Diabetes has been considered to be associated with oxidative stress. It has been suggested that increased free radicals and decline of antioxidant defense mechanisms induce diabetic micro- and macrovascular complications (1–3). Vitamin C is one of the major antioxidants and is detected in various blood components (4). However, measurements of vitamin C levels have shown inconsistent results, and the interpretation of vitamin C levels in diabetes as an antioxidant biomarker has not been clarified (5–8). In this study, we investigated the lymphocyte and plasma vitamin C levels in type 2 diabetic patients with and without diabetes complications.

CONCLUSIONS — Increased oxidative stress in diabetes could contribute to depletion of antioxidants such as vitamin C (2,3). In this report, we demonstrated that the lymphocyte vitamin C level is significantly lower in type 2 diabetic patients, but we could not observe such an association in plasma vitamin C levels. The plasma concentration of vitamin C is considered to be strongly correlated with transient consumption of foods such as fruit, supplements, and vegetables (4).

RESULTS — The lymphocyte vitamin C level in diabetic patients was significantly lower than in control subjects (18  4.5 vs. 28  7.9 nmol/mg protein, P


 0.0001), whereas the plasma vitamin C level was not different (59  19 vs. 53  18 mol/l, P 0.17) (Fig. 1A and B). There were no significant linear correlations between the lymphocyte and plasma vitamin C levels in diabetic patients (r 0.011, P 0.95) as well as in control subjects (r 0.14, P 0.35). The lymphocyte vitamin C level in diabetic patients with complications was significantly lower than in those without complications (17  3.3 vs. 21  5.4 nmol/mg protein, P 0.011) (Fig. 1C), whereas the plasma vitamin C level was not different (59  18 vs. 59  21 mol/l, P 0.97). CONCL

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Testing for levels[edit] [Laboratory testing reflects recent dietary intake, not  storage--jk].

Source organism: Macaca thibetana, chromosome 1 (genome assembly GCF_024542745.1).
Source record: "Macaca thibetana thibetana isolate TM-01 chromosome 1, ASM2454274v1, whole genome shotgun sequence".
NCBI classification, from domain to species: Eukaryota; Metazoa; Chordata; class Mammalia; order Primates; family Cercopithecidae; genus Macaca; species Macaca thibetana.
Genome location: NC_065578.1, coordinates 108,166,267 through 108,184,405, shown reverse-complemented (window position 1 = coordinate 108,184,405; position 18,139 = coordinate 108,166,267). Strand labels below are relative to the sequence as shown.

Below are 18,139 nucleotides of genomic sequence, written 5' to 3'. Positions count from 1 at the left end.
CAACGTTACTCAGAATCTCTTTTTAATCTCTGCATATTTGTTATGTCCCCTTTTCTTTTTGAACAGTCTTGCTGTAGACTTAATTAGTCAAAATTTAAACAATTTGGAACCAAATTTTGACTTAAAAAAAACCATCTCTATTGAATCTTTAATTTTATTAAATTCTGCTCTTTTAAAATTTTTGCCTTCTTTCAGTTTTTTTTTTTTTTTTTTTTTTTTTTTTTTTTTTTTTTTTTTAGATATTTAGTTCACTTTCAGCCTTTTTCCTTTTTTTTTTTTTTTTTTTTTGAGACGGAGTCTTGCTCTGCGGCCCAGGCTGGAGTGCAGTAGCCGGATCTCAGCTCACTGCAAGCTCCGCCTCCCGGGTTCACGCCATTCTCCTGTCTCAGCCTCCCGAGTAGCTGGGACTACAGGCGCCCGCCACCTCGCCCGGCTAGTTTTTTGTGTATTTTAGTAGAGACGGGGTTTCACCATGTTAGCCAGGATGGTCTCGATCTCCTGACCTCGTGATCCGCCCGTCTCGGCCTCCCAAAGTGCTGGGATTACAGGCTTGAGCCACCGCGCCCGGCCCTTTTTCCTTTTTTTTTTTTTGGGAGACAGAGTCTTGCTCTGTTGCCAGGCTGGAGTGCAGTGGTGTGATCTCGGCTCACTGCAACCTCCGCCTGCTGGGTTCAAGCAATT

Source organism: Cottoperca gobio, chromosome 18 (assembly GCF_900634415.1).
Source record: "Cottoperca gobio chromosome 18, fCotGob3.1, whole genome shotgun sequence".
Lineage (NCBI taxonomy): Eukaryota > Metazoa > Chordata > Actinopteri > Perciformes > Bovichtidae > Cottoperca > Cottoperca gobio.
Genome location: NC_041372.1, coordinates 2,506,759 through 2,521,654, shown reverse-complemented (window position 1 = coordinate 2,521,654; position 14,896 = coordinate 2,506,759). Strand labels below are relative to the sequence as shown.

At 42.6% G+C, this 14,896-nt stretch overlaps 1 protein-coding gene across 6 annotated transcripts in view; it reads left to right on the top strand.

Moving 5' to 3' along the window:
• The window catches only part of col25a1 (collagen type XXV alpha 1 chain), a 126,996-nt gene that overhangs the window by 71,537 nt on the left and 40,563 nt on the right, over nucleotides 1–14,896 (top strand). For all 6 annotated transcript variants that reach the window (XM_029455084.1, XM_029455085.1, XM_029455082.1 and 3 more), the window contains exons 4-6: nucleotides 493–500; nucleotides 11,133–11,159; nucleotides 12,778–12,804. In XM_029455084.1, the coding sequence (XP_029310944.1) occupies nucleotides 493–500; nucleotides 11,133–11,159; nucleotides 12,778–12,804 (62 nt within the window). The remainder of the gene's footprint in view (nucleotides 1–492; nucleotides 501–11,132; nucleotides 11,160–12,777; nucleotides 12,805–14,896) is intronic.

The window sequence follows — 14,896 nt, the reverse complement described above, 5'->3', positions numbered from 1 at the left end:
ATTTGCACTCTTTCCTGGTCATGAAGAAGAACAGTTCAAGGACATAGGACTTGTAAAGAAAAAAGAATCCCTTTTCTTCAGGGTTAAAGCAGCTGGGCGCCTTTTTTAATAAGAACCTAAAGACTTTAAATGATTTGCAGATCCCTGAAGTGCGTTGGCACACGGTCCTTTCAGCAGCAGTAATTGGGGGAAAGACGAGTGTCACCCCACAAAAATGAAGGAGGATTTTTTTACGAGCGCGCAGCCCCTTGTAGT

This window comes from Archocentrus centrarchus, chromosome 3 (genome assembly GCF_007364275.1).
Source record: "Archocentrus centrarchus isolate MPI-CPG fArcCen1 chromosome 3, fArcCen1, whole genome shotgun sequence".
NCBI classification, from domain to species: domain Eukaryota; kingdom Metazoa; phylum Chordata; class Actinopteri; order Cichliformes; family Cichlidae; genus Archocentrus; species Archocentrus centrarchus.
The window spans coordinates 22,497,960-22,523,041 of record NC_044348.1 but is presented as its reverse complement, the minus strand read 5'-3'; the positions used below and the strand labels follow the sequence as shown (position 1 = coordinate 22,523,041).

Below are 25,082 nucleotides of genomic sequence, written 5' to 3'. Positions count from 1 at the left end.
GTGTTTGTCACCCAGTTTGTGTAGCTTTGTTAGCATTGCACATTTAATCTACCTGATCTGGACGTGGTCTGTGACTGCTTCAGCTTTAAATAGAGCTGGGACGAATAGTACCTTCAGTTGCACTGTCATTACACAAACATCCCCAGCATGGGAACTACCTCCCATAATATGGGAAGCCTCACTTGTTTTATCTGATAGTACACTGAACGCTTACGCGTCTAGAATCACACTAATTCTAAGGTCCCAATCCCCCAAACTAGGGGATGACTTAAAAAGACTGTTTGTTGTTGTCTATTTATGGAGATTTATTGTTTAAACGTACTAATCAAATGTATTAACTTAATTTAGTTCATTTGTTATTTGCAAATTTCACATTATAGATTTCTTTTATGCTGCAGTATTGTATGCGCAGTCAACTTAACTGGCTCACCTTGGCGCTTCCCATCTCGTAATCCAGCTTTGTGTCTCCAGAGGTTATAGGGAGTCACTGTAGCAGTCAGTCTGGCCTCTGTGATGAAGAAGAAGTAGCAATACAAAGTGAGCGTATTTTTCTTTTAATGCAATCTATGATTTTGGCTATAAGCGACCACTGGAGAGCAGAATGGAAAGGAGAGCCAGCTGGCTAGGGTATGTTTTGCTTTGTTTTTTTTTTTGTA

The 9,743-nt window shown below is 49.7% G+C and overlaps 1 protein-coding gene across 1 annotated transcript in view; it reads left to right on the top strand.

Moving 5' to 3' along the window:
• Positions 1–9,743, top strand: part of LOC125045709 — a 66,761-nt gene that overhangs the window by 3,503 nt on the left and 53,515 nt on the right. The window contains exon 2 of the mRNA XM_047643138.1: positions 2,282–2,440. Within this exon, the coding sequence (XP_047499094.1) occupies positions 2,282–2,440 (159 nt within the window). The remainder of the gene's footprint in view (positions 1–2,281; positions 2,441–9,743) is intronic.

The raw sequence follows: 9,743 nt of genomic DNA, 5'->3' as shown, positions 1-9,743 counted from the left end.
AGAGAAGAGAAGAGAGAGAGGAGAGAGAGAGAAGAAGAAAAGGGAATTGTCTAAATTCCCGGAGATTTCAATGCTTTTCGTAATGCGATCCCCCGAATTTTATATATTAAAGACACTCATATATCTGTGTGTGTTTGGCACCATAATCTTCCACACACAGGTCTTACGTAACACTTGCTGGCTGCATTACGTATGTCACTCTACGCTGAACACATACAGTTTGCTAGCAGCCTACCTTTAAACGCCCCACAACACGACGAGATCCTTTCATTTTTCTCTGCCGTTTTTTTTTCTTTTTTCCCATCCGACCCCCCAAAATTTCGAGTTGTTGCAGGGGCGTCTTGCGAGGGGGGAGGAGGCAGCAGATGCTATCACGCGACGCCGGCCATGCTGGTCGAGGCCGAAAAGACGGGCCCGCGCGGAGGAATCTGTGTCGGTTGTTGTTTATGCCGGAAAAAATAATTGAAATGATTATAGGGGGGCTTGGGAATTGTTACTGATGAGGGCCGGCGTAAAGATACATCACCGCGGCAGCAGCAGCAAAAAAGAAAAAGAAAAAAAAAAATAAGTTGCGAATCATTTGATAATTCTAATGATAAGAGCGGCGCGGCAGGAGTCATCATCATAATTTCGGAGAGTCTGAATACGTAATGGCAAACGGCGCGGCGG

Simple tests use dichlorophenolindophenol, a redox indicator, to measure the levels of vitamin C in the urine and in serum or blood plasma. However these reflect recent dietary intake rather than the level of vitamin C in body stores.[45] Reverse phase high performance liquid chromatography is used for determining the storage levels of vitamin C within lymphocytes and tissue. It has been observed that while serum or blood plasma levels follow the circadian rhythm or short term dietary changes, those within tissues themselves are more stable and give a better view of the availability of ascorbate within the organism. However, very few hospital laboratories are adequately equipped and trained to carry out such detailed analyses, and require samples to be analyzed in specialized laboratories.[109][110]  https://en.wikipedia.org/wiki/Vitamin_C#Deficiency

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Harvard Prof. Marcia Angell, MD., former Chief Editor of NEJM wrote: “We certainly are in a health care crisis, ... If we had set out to design the worst system that we could imagine, we couldn't have imagined one as bad as we have.”

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The information, facts, and opinions provided here is not a substitute for professional advice.  It only indicates what JK believes, does, or would do.  Always consult your primary care physician for medical advice, diagnosis, and treatment